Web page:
Silos vs. Teams

As I approach the sunset of my 32 years as an independent school educator at New Hampton School, reminiscing is at a premium. While some friends consider my work environment and experience odd—­in my specific case, living on a boarding school campus, raising my family in a communal environment, and working where my day extends beyond the academic hours—I cannot imagine another life course. The relationships and teamwork requisite for independent boarding school professionals have allowed me space to collaborate, to innovate, and to be nimble. While some of my peers have spent their careers focusing in one area of school life, I have been able to serve in a variety of roles, each with its own set of circumstances and expectations. Relationships and teamwork have fueled my willingness to take on each new challenge. Whether it be my college counseling team, my fellow administrators, the English department, former colleagues, or my ISANNE counterparts, I have been surrounded by individuals who are vastly talented, able to lift me with wisdom, and provide critical loyalty to propel my work forward. I knew my network of support would be integral to my success in each position I held. In sum, I have had many teams and teammates to support my work.

Who is on your team? To how many teams do you claim membership? What is the team’s goal and how will the team achieve said goal? It is far too easy in the busyness of school life to keep our heads down, to work independently because it is more efficient, to fast-track the task to mark it complete. For much of my career, I worked in silos as the traditional triple-threat educator—teacher, coach, house parent. Fast-forward to my current role, Director of College Counseling, and things are much different. Prior to being in this role, the College Office was somewhat mystical to me. I knew, generally, of the outcomes, supported my students through recommendation writing, and was aware of the process because my own children had successfully completed it. Once I began my work in the College Office, I realized this cloistered environment needed to be exposed. I first assembled a team of people who valued transparency. We began sending meeting notes to counselees’ parents, so they were aware of the progress being made during each session. We solicited input from advisors and parents to bolster school statements. We shared outcomes with the school community and celebrated the work faculty do with students to lead to college admission success. We honored student outcomes throughout the process. We joined national and local college admission boards as well as travelled extensively to network and learn about the ever-changing landscape in college admission. Our work, bolstered by teachers, coaches, advisors, and co-curricular mentors, allowed students to know everyone on their team was supporting them in preparation for the next step, which for most was higher education.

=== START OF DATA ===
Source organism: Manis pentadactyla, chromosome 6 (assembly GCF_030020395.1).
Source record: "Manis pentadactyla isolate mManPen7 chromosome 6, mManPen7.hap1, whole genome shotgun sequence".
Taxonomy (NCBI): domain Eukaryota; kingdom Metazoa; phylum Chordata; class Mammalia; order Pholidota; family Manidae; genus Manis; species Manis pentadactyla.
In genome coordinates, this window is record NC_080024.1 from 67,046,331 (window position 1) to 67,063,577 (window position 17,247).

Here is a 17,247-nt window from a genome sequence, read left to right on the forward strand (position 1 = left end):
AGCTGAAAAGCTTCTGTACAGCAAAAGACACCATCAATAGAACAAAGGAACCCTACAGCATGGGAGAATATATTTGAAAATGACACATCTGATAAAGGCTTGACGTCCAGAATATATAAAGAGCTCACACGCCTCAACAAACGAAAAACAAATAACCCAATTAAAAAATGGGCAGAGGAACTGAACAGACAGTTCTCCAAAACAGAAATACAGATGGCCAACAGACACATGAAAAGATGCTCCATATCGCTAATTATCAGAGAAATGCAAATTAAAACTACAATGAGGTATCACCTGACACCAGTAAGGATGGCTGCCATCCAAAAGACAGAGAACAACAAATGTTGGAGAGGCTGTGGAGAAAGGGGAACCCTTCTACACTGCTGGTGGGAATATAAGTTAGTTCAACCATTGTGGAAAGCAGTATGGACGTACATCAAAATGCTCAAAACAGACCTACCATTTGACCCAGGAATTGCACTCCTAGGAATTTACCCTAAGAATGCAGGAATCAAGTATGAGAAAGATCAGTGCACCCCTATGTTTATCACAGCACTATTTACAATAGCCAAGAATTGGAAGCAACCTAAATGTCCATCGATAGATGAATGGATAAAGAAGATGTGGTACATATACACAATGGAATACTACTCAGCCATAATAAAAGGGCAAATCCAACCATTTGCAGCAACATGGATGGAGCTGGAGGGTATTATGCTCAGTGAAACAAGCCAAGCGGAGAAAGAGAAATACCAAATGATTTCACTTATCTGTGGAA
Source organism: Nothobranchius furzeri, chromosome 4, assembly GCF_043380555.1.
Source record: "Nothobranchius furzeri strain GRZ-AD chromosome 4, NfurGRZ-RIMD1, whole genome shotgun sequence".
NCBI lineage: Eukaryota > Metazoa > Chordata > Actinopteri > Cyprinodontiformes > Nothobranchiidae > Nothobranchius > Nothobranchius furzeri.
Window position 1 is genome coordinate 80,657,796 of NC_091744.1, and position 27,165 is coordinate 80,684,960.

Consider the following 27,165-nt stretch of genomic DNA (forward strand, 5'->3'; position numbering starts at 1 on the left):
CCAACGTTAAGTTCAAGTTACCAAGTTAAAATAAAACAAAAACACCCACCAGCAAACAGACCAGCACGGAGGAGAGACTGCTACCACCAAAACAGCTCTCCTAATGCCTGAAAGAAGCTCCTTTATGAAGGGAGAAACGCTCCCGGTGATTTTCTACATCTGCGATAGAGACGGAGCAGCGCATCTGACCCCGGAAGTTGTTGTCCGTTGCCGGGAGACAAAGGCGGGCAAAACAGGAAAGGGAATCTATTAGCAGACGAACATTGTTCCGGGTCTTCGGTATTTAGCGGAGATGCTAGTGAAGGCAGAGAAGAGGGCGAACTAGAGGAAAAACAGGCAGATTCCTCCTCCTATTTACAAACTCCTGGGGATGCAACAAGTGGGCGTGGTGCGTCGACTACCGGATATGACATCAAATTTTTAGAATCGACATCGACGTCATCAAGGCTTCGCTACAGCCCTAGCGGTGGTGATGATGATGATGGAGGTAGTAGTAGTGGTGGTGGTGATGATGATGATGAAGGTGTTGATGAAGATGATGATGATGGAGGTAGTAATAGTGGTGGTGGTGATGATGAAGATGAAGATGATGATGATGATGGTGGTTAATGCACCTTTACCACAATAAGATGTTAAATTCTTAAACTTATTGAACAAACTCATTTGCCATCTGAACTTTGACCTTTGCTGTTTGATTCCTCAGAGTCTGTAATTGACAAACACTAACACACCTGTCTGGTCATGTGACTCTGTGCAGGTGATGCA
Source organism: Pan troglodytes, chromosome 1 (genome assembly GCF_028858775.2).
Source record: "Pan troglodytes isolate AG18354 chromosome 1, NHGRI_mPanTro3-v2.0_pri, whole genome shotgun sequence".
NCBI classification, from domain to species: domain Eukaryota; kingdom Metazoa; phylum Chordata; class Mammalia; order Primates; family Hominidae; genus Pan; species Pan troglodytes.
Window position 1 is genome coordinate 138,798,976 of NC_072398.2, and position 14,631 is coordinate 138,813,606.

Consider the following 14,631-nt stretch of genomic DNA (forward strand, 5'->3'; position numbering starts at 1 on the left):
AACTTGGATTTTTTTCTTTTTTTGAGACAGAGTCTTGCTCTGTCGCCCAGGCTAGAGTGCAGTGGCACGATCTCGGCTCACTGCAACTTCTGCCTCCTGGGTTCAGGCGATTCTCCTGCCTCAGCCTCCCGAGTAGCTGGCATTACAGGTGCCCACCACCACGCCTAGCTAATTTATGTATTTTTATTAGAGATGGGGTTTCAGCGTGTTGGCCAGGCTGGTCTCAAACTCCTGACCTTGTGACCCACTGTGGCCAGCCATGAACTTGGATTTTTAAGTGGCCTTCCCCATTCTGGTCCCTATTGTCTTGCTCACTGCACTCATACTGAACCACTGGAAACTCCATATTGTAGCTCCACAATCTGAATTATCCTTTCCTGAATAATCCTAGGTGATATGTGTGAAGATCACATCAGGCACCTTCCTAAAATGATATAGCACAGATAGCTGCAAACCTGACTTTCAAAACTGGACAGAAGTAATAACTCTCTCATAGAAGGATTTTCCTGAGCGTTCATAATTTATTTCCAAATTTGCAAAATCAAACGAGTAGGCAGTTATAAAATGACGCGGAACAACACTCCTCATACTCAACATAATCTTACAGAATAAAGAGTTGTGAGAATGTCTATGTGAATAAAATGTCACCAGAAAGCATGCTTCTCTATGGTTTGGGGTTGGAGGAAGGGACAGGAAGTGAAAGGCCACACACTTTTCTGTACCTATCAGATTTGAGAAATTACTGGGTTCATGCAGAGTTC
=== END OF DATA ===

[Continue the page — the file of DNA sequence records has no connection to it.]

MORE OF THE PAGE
The team approach to college counseling provides checks and balances to a student’s college application process. In light of the recent college admission scandal, this approach is perhaps more important than ever. The counselor’s knowledge of the student and the commentary from additional recommenders should be consistent and sound. Admission counselors who read student applications from independent schools speak to the value of this coherence. Each student’s application reads true to the individual. Again, the team approach lifts our students in the process because there is integrity in the knowledge obtained through relationships. Christine Chapman, an Independent Education Consultant, was recently quoted as saying, “I guarantee that at the end of the process, the child is going to feel empowered and they have integrity because what they showed is their own. Beyond that, there is no guarantee.” I value her wisdom; I value the guaranteed integrity of the holistic educational approach independent schools deliver to students.

On April 16, 2019, ISANNE college counselors and regional college admission counselors will gather for the 5th Annual ISANNE UnConference. We will learn through the experiences of our peer colleagues; we will collaborate to support the students in our care; we will be critically loyal to each other and to our profession. The college process is the culmination of a student’s journey—one that has been supported by the guidance of caring mentors, teachers, and administrators. These professionals are devoted to their work, creative in their delivery, and nimble in their thinking. The inspiration fueled by my colleagues’ efforts, both within the New Hampton School community and the extended ISANNE network, certainly makes my retirement bittersweet. I will miss the collaboration, creativity, and wisdom of my teams.

About The Author

Jennifer Berry
Director of College Counseling, New Hampton School
Jennifer Berry is Director of College Counseling at New Hampton School. She also teaches AP English Language and Composition. Jennifer completed her B.A. in American Studies with a concentration in Education at Colby College in 1987. An alumna of New Hampton School, Berry has devoted her 30-year career to independent schools. She has worked as a house parent, advisor, coach, English Department Chair, and admission office associate. 
Most recently, in her role as Director of Studies, New Hampton School embraced curricular growth and initiatives that enhanced the learning of its students through successful technology integration, customized learning opportunities, the addition of the IB DIploma Programme, and skill-based pedagogy. 
She lives on Gordon Hill in New Hampton with her husband, Tom. Her children, Kelsey ’ 07, Emma ’10, and Hayden ’15, are graduates of New Hampton School. Jen’s favorite leisure time activities involve spending time with her family, reading, skiing, hiking, and traveling to new places.